Harvard implements new social media policy

Law students at Harvard have to be careful when posting (or ranting) about class discussions on their social media accounts. The law school recently made changes to its Community Principle on Non-Attribution policy on its website. 

“To fulfill Harvard Law School’s mission of training excellent lawyers, our classrooms must offer an environment in which all participants feel able to engage in free, open, respectful discussion of complex, sensitive, and consequential questions,” the website reads. “In training to be the best lawyers they can be, students must be able to try arguments on for size, change their minds, and take risks.”

The policy claims social media may present a danger to this method of learning by taking statements out of context and making students afraid to fully participate.

“Because of the potential permanence and widespread dissemination of communications through social media and other forms of communication designed to reach members of the public, if statements made in class are quoted or described with attribution in those media, students may be reluctant to approach any question, particularly controversial ones, with the openness and vulnerability they need to grow as lawyers and to learn from one another,” it reads.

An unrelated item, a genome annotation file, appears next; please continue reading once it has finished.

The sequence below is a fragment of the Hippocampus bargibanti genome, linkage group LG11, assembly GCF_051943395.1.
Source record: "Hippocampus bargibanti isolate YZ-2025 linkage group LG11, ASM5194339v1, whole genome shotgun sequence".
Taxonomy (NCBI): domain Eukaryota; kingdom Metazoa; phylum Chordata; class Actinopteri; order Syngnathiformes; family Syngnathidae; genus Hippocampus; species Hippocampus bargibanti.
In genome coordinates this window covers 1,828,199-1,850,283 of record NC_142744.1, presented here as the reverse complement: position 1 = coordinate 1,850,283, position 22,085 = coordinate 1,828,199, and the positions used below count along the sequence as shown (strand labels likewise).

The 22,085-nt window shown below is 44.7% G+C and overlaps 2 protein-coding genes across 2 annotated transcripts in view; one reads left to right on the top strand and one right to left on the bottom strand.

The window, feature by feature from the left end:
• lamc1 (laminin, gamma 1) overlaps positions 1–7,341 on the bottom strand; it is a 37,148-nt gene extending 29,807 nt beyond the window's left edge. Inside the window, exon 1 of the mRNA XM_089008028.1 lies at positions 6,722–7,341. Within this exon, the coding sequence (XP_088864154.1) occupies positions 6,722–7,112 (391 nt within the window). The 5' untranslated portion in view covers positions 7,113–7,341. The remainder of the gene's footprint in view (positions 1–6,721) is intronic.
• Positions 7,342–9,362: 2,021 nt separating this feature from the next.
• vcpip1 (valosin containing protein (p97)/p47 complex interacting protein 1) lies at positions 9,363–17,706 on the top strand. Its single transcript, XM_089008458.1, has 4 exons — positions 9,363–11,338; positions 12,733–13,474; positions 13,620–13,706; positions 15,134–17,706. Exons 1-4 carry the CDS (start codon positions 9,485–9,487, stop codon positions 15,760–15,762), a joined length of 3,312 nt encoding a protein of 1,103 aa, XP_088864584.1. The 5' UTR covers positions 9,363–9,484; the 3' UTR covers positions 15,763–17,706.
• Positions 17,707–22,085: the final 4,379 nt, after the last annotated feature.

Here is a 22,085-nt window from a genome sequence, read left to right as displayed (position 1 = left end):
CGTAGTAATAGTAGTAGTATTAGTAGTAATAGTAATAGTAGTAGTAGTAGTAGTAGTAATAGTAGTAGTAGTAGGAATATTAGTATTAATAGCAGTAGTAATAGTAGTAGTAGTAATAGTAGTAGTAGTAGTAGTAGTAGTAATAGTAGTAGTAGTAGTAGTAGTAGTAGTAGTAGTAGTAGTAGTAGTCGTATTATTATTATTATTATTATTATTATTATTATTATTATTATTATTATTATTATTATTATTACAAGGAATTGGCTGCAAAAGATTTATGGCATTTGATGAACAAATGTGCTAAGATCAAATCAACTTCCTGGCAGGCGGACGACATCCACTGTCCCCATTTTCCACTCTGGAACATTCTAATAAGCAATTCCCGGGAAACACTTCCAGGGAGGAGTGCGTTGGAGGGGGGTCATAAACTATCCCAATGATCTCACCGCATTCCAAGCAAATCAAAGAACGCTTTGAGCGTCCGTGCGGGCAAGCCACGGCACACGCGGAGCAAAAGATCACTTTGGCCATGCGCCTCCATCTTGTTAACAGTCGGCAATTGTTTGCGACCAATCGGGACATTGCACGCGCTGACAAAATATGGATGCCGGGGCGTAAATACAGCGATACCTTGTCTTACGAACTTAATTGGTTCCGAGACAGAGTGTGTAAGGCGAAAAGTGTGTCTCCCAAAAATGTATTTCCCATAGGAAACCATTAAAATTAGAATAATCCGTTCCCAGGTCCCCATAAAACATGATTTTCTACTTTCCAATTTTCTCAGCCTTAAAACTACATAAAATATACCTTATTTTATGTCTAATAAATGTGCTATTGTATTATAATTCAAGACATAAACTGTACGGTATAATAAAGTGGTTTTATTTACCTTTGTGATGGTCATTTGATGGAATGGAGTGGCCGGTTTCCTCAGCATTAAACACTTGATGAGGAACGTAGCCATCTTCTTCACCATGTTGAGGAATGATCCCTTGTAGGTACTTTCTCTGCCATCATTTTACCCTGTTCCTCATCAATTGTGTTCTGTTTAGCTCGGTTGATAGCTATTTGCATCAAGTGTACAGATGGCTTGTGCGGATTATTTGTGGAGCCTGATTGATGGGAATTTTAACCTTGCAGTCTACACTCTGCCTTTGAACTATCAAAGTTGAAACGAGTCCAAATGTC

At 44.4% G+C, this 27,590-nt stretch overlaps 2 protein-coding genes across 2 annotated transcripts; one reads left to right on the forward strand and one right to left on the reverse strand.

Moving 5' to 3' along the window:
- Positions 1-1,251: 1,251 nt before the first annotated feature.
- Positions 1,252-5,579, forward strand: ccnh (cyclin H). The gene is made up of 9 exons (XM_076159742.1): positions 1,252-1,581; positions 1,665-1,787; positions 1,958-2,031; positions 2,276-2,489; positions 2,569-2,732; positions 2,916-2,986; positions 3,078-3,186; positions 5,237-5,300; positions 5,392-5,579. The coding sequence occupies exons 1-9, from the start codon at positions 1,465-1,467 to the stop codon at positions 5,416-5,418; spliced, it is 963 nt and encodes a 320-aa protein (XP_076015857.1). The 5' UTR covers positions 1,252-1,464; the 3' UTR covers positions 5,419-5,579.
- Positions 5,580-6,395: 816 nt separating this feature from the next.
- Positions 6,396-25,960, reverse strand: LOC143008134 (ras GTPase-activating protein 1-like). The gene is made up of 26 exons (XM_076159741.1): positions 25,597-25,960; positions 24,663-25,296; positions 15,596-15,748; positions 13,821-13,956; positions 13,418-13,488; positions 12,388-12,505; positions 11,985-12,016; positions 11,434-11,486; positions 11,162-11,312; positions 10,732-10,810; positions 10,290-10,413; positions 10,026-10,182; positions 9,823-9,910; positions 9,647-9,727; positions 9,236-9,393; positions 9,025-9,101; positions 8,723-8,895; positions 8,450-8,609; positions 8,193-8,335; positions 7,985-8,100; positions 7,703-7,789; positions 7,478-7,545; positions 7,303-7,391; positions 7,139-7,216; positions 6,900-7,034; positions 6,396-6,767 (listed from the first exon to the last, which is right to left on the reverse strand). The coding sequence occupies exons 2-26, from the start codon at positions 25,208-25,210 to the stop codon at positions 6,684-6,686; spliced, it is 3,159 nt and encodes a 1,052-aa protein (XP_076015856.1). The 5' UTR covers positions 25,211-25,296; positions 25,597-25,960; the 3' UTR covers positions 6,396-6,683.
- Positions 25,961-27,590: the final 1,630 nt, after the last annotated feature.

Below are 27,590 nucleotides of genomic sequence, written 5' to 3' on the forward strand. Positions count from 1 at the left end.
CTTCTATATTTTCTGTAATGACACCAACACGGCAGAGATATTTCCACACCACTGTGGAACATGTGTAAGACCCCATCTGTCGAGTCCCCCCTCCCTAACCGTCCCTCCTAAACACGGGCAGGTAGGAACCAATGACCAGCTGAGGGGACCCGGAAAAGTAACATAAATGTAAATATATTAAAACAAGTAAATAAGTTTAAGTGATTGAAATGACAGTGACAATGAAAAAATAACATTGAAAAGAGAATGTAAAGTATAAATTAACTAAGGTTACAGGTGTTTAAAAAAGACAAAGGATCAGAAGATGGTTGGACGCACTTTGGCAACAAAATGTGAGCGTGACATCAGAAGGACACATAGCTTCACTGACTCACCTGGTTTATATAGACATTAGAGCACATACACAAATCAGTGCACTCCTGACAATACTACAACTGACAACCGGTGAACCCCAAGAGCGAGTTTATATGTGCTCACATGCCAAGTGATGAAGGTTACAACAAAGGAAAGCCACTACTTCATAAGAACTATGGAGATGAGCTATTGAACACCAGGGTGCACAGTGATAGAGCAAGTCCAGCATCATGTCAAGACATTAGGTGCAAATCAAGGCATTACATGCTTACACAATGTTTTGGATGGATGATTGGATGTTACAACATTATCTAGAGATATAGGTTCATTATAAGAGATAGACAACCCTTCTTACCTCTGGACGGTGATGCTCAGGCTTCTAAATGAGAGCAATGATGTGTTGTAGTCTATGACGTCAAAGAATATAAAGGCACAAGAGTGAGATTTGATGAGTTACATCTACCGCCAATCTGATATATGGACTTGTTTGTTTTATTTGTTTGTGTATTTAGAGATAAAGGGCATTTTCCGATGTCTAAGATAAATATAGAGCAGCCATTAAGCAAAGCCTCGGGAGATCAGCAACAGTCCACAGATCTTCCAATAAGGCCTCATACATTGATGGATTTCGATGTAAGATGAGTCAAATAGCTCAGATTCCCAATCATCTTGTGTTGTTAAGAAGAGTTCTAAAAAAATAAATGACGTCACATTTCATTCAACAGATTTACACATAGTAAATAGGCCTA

According to the Harvard Crimson, Chance Fletcher, a law student and president of Harvard Law’s Federalist Society, cleaned a gun during an April Zoom class. Someone took a screenshot of him, and the image was shared many times on Twitter and various news sites. 

Now the social media policy reads, “When using social media or other forms of communication designed to reach members of the public, no one may repeat or describe a statement made by a student in class in a manner that would enable a person who was not present in the class to identify the speaker of the statement.”

The policy also applies to written statements made in classroom-related spaces, and faculty can adopt additional guidelines, providing that they are stated clearly before the class starts, according to the law school webpage. It does not list penalties for violating the policy.

In early June, Harvard Law School was the first to announce that it would be fully online for the fall 2020 semester